Families of those killed in the June 3 Dana Air plane crash are now finding it next to impossible to identify the bodies of the passengers and crew of the ill-fated plane deposited at the mortuary of the Lagos State University Teaching Hospital (LASUTH), Ikeja, as some of the bodies have started decomposing.
It was learnt Monday that some of the bodies are decomposing, despite being embalmed, due to what sources said was the degree of burns suffered by the victims in the plane crash before they died, adding that burnt bodies decay faster.
The situation has pitted the families against the hospital authorities that have now threatened to stop further release of bodies to the relatives until all the DNA tests are done and results released to properly link the bodies with those trying to claim them.
Monday, some of the families who have been besieging LASUTH since the incident had difficulty identifying their loved ones.
Sources told THISDAY that the hospital authorities were considering suspending the release of bodies until all the DNA donors submit their samples.
Although seven more bodies were supposed to be released Monday to the families, only two were released, a situation that infuriated some of the families who accused the hospital management of favouritism.
Debunking claims that they were holding up the release of the bodies, the hospital management said it was waiting for the families to show up for the four new bodies that were cleared Monday for collection.
Explaining the reason for the confusion, LASUTH Chief Medical Examiner, Consultant Pathologist and Forensic Medicine, Prof John Obafunwa, said the victims’ families had mistaken the serial numbers given on identification of the bodies to be their tag numbers and not due to decomposition as being claimed.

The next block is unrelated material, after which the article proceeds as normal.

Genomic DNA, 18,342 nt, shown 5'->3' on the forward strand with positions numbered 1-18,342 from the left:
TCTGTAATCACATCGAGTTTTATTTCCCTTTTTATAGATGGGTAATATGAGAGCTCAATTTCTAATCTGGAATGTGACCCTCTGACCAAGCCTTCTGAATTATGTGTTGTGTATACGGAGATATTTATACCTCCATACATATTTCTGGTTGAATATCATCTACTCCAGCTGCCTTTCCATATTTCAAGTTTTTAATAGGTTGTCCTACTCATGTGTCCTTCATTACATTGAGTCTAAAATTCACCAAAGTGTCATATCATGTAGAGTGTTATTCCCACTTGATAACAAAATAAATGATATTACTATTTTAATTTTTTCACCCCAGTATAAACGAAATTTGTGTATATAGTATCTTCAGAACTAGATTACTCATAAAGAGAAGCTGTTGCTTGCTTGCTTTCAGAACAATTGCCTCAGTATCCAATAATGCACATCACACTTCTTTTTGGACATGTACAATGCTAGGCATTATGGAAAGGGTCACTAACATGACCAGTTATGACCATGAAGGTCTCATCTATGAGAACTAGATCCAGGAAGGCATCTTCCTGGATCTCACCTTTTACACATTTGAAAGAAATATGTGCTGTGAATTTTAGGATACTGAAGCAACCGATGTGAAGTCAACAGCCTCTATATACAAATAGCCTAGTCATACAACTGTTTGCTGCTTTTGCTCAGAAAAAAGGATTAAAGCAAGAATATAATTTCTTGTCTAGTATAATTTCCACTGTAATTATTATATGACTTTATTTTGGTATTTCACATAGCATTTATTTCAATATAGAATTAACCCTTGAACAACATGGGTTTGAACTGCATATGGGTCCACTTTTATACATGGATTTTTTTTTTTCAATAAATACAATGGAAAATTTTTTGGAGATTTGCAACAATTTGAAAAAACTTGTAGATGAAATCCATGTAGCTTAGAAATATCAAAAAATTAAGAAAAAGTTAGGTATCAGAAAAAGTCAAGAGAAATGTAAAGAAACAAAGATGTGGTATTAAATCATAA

While lamenting the confusion caused by the victims’ families, he said it slowed down his work because he had to explain several times over to victims’ families what he and his team were doing.
The relatives, however, blamed the government and LASUTH authorities for the new twist, saying that the decomposition of the bodies could have been avoided if the bodies had been released to them on identification last week.
“We have identified our sister’s body the first time, they did not release it to us; we came back a second time to identify her, yet we could not collect her body. Today (Monday), we were asked to identify her again, but it is difficult because the bodies they brought are decaying and difficult to recognise,” one of the bereaved family members said.
“Why did they not put a tag on her, the two times we identified her? They are playing games with us,” he added.
Some victims’ relatives questioned the reason for the secrecy in naming the six bodies that had been released so far, insinuating that the action was not in good faith.
Another bereaved relative who simply identified himself as Femi, lamented the harrowing experience they were being made to go through.
He said: “From the pace of the clearance process, it would be safe to assume that we would not be able to collect the corpse of my brother tomorrow so we have to change the burial date that we had already agreed on.
“If not for anything, I think the hospital should have gone out of their way to make the process a bit easier for us instead of this demand for one form or the other to be filled.”
Another angry relative of the deceased accused the hospital management of giving preferential treatment to some families.
The Chief Medical Director of LASUTH, Prof David Oke, appealed to the victims’ relatives to calm down pledging that things would eventually be sorted out in the long run.
He also denied allegations of favouritism in the release of the bodies